Ideas of Owen Flanagan, by Theme

[American, fl. 1992, Professor at Duke University.]

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1. Philosophy / A. Wisdom / 1. Nature of Wisdom
Philosophy needs wisdom about who we are, as well as how we ought to be
1. Philosophy / G. Scientific Philosophy / 1. Aims of Science
We resist science partly because it can't provide ethical wisdom
14. Science / A. Basis of Science / 4. Prediction
Explanation does not entail prediction
15. Nature of Minds / A. Nature of Mind / 3. Mental Causation
In the 17th century a collisionlike view of causation made mental causation implausible
15. Nature of Minds / B. Features of Minds / 2. Unconscious Mind
Research suggest that we overrate conscious experience
15. Nature of Minds / B. Features of Minds / 3. Privacy
Only you can have your subjective experiences because only you are hooked up to your nervous system
16. Persons / D. Continuity of the Self / 2. Mental Continuity / b. Self as mental continuity
We only have a sense of our self as continuous, not as exactly the same
16. Persons / E. Rejecting the Self / 3. Narrative Self
The self is an abstraction which magnifies important aspects of autobiography
We are not born with a self; we develop a self through living
16. Persons / E. Rejecting the Self / 4. Denial of the Self
For Buddhists a fixed self is a morally dangerous illusion
16. Persons / F. Free Will / 1. Nature of Free Will
Normal free will claims control of what I do, but a stronger view claims control of thought and feeling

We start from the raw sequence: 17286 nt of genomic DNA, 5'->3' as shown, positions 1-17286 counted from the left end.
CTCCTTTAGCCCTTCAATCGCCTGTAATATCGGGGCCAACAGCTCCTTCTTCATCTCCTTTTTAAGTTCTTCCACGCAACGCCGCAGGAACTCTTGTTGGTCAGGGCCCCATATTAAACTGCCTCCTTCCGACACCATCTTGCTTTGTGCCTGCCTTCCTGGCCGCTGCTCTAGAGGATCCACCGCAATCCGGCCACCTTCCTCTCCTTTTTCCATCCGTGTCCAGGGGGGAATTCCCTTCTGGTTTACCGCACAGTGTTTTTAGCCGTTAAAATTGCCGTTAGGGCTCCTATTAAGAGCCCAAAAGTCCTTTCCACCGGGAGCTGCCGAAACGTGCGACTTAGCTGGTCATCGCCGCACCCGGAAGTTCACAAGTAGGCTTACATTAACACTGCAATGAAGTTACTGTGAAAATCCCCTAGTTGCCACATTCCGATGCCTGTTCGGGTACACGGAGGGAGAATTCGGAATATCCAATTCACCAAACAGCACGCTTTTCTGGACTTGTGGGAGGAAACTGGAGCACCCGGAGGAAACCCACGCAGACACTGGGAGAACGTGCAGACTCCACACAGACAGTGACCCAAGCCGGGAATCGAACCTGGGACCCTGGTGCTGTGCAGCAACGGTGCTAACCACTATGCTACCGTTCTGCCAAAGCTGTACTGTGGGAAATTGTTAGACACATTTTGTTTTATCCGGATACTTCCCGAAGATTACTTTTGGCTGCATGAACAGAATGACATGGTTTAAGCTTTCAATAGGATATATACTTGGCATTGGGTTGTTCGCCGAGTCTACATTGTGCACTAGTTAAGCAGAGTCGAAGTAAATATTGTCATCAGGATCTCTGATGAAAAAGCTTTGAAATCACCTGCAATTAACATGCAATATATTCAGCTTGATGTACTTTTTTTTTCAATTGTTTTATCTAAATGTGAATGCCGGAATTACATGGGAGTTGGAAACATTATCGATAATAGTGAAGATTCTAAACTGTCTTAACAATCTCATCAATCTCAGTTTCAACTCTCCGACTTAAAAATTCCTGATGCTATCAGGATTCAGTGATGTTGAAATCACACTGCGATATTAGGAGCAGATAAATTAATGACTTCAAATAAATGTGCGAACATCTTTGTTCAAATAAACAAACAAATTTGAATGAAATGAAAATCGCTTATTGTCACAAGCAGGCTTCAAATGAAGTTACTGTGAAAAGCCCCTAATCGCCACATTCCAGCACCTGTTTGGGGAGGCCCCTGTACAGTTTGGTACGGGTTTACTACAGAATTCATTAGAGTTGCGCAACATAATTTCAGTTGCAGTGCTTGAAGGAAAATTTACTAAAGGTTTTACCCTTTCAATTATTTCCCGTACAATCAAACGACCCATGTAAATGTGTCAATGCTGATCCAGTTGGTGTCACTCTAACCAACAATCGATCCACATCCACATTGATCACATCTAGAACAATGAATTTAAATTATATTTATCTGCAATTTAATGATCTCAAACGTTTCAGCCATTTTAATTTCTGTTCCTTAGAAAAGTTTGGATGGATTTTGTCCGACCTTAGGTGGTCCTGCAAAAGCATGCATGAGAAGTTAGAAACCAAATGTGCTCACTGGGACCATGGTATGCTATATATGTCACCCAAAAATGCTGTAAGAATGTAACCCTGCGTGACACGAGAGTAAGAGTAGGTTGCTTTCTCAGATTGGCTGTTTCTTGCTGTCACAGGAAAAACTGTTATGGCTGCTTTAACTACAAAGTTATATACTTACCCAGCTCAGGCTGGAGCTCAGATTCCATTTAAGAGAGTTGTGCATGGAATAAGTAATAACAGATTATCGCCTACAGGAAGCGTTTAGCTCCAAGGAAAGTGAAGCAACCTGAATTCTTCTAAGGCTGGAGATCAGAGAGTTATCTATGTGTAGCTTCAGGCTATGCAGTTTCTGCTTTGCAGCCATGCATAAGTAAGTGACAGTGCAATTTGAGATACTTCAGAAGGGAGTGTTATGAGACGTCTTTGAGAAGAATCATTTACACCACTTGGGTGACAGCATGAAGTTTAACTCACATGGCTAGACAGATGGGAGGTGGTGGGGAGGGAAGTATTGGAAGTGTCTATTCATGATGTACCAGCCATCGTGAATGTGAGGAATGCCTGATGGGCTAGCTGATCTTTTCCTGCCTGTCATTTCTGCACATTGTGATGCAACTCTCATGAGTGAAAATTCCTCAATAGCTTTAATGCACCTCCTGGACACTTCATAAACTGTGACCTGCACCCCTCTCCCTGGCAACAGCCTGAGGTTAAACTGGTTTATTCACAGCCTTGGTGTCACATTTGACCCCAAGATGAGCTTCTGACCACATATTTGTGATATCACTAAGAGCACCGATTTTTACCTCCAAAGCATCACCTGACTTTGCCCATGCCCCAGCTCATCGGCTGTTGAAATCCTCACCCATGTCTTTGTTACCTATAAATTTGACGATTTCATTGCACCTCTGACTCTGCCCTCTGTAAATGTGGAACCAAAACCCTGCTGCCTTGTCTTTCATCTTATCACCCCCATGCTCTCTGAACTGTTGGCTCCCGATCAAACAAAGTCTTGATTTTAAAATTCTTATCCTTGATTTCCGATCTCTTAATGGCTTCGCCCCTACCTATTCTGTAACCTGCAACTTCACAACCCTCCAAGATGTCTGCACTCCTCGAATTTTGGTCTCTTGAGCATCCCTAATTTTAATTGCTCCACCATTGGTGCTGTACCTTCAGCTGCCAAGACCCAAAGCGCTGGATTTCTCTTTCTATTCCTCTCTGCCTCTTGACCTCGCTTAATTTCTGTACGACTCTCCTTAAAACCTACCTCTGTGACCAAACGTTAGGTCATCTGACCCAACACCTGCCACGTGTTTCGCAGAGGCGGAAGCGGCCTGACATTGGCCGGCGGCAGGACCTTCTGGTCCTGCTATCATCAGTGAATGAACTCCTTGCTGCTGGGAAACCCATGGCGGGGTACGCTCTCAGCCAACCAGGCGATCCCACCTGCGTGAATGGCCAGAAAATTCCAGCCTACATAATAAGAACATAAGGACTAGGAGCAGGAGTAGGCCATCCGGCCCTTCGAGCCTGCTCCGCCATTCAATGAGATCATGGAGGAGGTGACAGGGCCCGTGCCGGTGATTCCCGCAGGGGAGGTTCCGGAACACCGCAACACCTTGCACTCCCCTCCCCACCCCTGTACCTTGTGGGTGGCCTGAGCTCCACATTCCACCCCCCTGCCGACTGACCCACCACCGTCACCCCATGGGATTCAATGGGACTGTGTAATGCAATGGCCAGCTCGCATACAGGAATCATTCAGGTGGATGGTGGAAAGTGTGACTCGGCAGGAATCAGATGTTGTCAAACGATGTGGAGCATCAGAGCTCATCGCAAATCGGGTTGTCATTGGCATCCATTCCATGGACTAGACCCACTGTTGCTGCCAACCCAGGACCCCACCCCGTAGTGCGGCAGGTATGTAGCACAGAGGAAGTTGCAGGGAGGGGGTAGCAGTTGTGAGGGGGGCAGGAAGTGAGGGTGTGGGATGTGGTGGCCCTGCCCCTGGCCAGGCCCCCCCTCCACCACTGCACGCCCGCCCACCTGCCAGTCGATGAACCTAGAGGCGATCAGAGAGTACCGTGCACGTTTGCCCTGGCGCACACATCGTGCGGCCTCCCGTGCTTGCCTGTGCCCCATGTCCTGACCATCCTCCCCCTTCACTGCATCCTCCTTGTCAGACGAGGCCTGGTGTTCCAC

Free will is held to give us a whole list of desirable capacities for living
16. Persons / F. Free Will / 5. Against Free Will
People believe they have free will that circumvents natural law, but only an incorporeal mind could do this
We only think of ourselves as having free will because we first thought of God that way
17. Mind and Body / A. Mind-Body Dualism / 8. Dualism of Mind Critique
People largely came to believe in dualism because it made human agents free
17. Mind and Body / B. Behaviourism / 4. Behaviourism Critique
Behaviourism notoriously has nothing to say about mental causation
17. Mind and Body / D. Property Dualism / 2. Anomalous Monism
Cars and bodies obey principles of causation, without us knowing any 'strict laws' about them
17. Mind and Body / E. Mind as Physical / 2. Reduction of Mind
Sensations may be identical to brain events, but complex mental events don't seem to be
17. Mind and Body / E. Mind as Physical / 3. Eliminativism
Physicalism doesn't deny that the essence of an experience is more than its neural realiser
18. Thought / A. Modes of Thought / 3. Emotions / f. Emotion and reason
Emotions are usually very apt, rather than being non-rational and fickle
20. Action / C. Motives for Action / 3. Acting on Reason / b. Intellectualism
Intellectualism admires the 'principled actor', non-intellectualism admires the 'good character'
22. Metaethics / A. Ethics Foundations / 1. Nature of Ethics / e. Ethical cognitivism
Cognitivists think morals are discovered by reason
22. Metaethics / B. Value / 1. Nature of Value / b. Fact and value
Morality is normative because it identifies best practices among the normal practices
22. Metaethics / B. Value / 2. Values / a. Normativity
Ethics is the science of the conditions that lead to human flourishing
22. Metaethics / B. Value / 2. Values / f. Altruism
For Darwinians, altruism is either contracts or genetics
22. Metaethics / C. The Good / 2. Happiness / b. Eudaimonia
We need Eudaimonics - the empirical study of how we should flourish
24. Political Theory / D. Ideologies / 9. Communism
Alienation is not finding what one wants, or being unable to achieve it
29. Religion / A. Polytheistic Religion / 3. Hinduism
The Hindu doctrine of reincarnation only appeared in the eighth century CE
29. Religion / C. Spiritual Disciplines / 3. Buddhism
Buddhists reject God and the self, and accept suffering as key, and liberation through wisdom
29. Religion / D. Religious Issues / 2. Immortality / b. Soul
The idea of the soul gets some support from the scientific belief in essential 'natural kinds'